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Breathing: Why Less is More

“Over the oxygen supply of the body, carbon dioxide spreads its protecting wings”

lao tsu

The Bohr Effect is named after the Danish physiologist Christian Bohr. In 1904 he discovered how carbon dioxide – CO2 – helps cells, tissue, and organs get the oyxgen they need.

Before you can grasp the Bohr Effect you must forget what you think you know about breathing and oxygenation. Normally we think of breathing as

• inhaling oxygen – the “good stuff”

• exhaling carbon dioxide – the “bad stuff”

But this is too simple. Because it ignores the real reason we breathe. And it ignores how we get oxygen from the blood to where it is needed in the kidneys, liver, brain, etc.

So what is breathing, and what do we need from the air?

The air we breathe is a mixture of

• nitrogen – 78%

• oxygen O2 – 21%. Ample.

• carbon dioxide CO2 – 0.034% – Not nearly enough.

• traces of water vapor, argon, and various other components.

We need 200 times more CO2 than is in the air. Our lungs need 6.5% CO2 in order to absorb oxygen properly. We contain more CO2 than our environment. So if we over-breathe we will lose CO2. This would be OK if CO2 was just a waste gas. But far from it, we need CO2 for a whole host of vital body processes.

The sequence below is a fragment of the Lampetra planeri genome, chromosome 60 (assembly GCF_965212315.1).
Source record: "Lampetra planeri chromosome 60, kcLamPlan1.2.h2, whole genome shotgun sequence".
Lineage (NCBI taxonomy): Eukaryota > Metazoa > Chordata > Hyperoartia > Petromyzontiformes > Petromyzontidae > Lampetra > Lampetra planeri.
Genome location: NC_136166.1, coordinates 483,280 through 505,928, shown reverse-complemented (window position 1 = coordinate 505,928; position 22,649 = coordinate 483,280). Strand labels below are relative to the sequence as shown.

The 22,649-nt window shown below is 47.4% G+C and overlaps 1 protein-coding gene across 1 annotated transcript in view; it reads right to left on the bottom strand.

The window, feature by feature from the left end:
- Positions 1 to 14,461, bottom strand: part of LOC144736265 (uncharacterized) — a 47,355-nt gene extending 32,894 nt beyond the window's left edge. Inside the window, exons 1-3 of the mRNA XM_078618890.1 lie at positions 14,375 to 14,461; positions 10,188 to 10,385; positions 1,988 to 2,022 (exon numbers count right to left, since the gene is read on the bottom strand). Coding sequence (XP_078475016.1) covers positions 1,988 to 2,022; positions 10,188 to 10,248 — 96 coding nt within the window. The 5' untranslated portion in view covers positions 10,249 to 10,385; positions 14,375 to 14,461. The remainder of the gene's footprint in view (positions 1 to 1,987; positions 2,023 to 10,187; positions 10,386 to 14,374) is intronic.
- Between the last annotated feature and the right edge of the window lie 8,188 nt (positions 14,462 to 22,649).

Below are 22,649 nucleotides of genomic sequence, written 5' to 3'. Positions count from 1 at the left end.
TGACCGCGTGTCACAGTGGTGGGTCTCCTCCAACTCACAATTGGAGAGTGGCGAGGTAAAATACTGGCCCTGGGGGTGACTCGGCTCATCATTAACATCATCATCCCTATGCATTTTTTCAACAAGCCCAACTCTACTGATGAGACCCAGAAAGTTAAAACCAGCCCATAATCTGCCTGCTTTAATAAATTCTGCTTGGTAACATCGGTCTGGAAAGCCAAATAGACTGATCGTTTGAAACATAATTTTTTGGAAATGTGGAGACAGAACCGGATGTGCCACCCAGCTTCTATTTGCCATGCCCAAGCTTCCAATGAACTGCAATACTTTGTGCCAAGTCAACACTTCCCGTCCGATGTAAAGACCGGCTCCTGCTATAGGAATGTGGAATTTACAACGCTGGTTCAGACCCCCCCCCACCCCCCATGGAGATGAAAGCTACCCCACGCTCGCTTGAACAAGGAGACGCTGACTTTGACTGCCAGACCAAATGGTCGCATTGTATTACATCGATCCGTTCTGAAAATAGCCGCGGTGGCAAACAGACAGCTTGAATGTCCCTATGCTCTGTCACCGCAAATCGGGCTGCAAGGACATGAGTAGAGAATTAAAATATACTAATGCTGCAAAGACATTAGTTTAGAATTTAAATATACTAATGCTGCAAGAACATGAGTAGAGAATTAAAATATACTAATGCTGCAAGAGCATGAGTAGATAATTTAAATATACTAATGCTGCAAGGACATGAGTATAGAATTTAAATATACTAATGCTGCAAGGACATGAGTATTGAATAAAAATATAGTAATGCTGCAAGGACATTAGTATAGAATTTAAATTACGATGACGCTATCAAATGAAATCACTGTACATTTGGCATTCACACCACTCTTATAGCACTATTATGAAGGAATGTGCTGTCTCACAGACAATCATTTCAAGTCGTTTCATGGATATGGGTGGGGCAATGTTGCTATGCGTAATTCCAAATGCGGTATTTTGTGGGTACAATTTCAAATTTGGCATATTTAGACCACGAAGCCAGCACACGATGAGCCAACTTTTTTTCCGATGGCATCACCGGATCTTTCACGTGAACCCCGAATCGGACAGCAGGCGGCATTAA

Why your body needs carbon dioxide – CO2

1. Helps absorb oxygen – CO2 helps separate oxygen from the hemoglobin in the blood. Our hemoglobin is already packed with oxygen – it’s 98% saturated. But without the proper level of CO2 this oxygen gets stuck in the red blood cells. It sounds strange. But the more you breathe, the less oxygen your tissues get.The role of the respiratory system is to maintain the proper ratio of oxygen to CO2. When this ratio is disturbed, a whole range of illnesses and defense mechanisms kick in.

2. Regulates the body’s pH – in the form of carbonic acid, CO2, shifts the pH towards acidic. If you’re deficient in CO2 this will weaken your immune system, making you vulnerable to allergies and viruses.

3. Relaxes smooth muscles – CO2 keeps the muscles in your gut, lungs and blood vessels dilated. Relaxed blood vessels help your brain and other organs get enough blood. Conversely a drop in CO2 constricts the blood vessels making the heart pump harder.

o Spasming blood vessels – cause migraine, angina, heart attack or stroke.

o Spasming lung tubes – cause wheezing, breathlessnesses, and tight chest.

4. Sedates and stabilises the nervous system. CO2 is a natural tranquiliser. So breathing too much literally gets on your nerves – giving you anxiety, irritability, insomnia, and even paranoia and other disorders that can blight lives and relationships.

The Breathing Retraining Method corrects dysfunctional breathing to bring the carbon dioxide to oxygen ratio into balance.


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